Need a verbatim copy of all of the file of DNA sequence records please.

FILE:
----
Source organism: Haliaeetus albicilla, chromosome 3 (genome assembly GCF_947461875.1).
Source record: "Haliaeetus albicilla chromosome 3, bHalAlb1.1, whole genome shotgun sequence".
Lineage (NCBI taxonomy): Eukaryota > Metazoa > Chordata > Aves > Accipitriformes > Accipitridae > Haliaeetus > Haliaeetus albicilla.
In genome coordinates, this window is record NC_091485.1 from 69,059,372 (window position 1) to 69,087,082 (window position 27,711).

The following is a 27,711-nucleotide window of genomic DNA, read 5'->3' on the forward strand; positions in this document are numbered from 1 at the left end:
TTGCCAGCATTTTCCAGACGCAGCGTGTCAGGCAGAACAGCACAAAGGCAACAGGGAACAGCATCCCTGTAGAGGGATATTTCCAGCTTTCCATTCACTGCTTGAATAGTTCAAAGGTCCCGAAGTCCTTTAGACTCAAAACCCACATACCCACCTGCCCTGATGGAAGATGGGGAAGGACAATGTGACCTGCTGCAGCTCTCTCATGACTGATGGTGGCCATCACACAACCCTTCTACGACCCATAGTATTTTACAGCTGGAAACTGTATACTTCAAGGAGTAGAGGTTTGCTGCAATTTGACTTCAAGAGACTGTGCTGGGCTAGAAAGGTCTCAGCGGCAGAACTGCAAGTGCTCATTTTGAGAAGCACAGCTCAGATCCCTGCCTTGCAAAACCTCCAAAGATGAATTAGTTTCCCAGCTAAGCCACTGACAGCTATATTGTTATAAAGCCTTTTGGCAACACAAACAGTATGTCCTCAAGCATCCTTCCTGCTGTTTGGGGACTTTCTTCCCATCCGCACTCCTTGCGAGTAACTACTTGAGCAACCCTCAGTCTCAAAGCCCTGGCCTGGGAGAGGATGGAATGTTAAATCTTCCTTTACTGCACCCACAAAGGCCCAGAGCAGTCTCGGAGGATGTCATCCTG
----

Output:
Source organism: Haliaeetus albicilla, chromosome 3 (genome assembly GCF_947461875.1).
Source record: "Haliaeetus albicilla chromosome 3, bHalAlb1.1, whole genome shotgun sequence".
Lineage (NCBI taxonomy): Eukaryota > Metazoa > Chordata > Aves > Accipitriformes > Accipitridae > Haliaeetus > Haliaeetus albicilla.
In genome coordinates, this window is record NC_091485.1 from 69,059,372 (window position 1) to 69,087,082 (window position 27,711).

The following is a 27,711-nucleotide window of genomic DNA, read 5'->3' on the forward strand; positions in this document are numbered from 1 at the left end:
TTGCCAGCATTTTCCAGACGCAGCGTGTCAGGCAGAACAGCACAAAGGCAACAGGGAACAGCATCCCTGTAGAGGGATATTTCCAGCTTTCCATTCACTGCTTGAATAGTTCAAAGGTCCCGAAGTCCTTTAGACTCAAAACCCACATACCCACCTGCCCTGATGGAAGATGGGGAAGGACAATGTGACCTGCTGCAGCTCTCTCATGACTGATGGTGGCCATCACACAACCCTTCTACGACCCATAGTATTTTACAGCTGGAAACTGTATACTTCAAGGAGTAGAGGTTTGCTGCAATTTGACTTCAAGAGACTGTGCTGGGCTAGAAAGGTCTCAGCGGCAGAACTGCAAGTGCTCATTTTGAGAAGCACAGCTCAGATCCCTGCCTTGCAAAACCTCCAAAGATGAATTAGTTTCCCAGCTAAGCCACTGACAGCTATATTGTTATAAAGCCTTTTGGCAACACAAACAGTATGTCCTCAAGCATCCTTCCTGCTGTTTGGGGACTTTCTTCCCATCCGCACTCCTTGCGAGTAACTACTTGAGCAACCCTCAGTCTCAAAGCCCTGGCCTGGGAGAGGATGGAATGTTAAATCTTCCTTTACTGCACCCACAAAGGCCCAGAGCAGTCTCGGAGGATGTCATCCTG